Seeing a supernova, or an exploding star, is a unique spectacle in itself. But recently, astronomers have found something even more unique: A star explosion so "extremely warped" that it looked like it was multiple images in the sky.
So how did this happen?
It's not magic, according to the California Institute of Technology, but an effect known as "gravitational lensing," which happens when gravity from a dense object in space "distorts and brightens the light of an object behind it." In the case of supernova SN Zwicky, it was the gravity of another galaxy that impacted its appearance.
An event such as this is "among the biggest challenges in astronomy," researchers said in the journal Nature Astronomy, as it entails catching "two very rare phenomena" – "catching the transient signal of a stellar explosion in a distant galaxy and observing it through a nearly perfectly aligned foreground galaxy that deflects light towards the observer."
And though hard to find, it's been long discussed among scientists. It was first predicted by Albert Einstein's general theory of relativity, NASA says.
Christoffer Fremling, an astronomer at the Caltech Optical Observatory who studies, is the one who came across the rarely observed warped supernova.
"I was observing that night and was absolutely stunned when I saw the lensed image of SN Zwicky," they said. "We catch and classify thousands of transients with the Bright Transient Survey, and that gives us a unique ability to find very rare phenomena such as SN Zwicky."
The Bright Transient Survey is research being conducted at Caltech that is the "largest spectroscopic supernova survey ever conducted," according to its website. Researchers working on the project survey the entire Northern sky every few nights to provide a more thorough view of space.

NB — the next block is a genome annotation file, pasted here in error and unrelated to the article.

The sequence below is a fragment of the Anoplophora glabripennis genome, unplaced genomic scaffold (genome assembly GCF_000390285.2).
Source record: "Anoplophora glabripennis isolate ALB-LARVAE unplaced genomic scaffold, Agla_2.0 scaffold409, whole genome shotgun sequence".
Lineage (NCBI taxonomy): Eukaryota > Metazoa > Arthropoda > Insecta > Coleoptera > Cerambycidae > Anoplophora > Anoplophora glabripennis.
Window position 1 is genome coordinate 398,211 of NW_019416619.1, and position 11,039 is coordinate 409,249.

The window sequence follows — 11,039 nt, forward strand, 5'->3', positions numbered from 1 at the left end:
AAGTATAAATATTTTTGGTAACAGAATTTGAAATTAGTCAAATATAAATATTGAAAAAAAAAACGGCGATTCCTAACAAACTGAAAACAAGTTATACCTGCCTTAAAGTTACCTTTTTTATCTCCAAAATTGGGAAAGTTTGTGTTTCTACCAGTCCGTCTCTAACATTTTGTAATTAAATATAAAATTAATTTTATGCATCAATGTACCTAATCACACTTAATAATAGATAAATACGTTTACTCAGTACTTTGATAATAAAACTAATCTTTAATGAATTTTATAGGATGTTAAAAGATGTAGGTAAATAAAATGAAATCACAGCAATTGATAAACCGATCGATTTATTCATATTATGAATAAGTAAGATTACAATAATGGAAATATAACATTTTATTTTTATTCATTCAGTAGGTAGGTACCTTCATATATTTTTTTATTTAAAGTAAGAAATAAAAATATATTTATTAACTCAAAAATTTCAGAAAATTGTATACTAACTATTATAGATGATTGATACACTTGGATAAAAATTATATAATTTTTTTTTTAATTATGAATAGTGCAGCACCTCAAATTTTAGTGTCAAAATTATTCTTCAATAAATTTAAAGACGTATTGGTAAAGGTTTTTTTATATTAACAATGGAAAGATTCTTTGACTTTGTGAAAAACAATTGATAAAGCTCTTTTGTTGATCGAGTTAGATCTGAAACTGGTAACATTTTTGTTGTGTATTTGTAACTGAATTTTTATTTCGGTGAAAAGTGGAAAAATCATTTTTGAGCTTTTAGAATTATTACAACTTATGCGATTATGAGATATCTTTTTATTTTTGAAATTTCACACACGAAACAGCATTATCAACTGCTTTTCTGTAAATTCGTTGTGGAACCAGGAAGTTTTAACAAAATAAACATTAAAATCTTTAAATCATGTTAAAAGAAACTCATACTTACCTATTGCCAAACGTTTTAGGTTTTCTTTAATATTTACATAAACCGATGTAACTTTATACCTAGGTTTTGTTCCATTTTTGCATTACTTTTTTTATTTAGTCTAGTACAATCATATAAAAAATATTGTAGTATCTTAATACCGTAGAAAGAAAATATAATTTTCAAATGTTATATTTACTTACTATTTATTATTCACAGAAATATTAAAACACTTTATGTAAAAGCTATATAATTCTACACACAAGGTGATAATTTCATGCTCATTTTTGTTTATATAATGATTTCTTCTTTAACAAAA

SN Zwicky is a Type Ia supernova, which according to Caltech, involves a star going out with a bang.
"These are dying stars that end their lives with a light show that is always the same in brightness from event to event," Caltech said in its news release.
Study co-author Joel Johansson said this type of supernova lets researchers "see further back in time because they are magnified."
"Observing more of them will give us an unprecedented chance to explore the nature of dark energy," Johansson said.
Rare occurrences like SN Zwicky also help scientists "probe the amount and distribution of matter at the inner core of galaxies," the study's lead author Ariel Goobar said – and could even help uncover secrets of the universe.
"What are missing components needed to model the expansion history of the universe? What is the dark matter that makes up the vast majority of the mass in galaxies?" Goobar said. "As we discovered more 'SN Zwickys' with ZTF and the upcoming Vera Rubin Observatory, we will have another tool to chip away at theand find answers."
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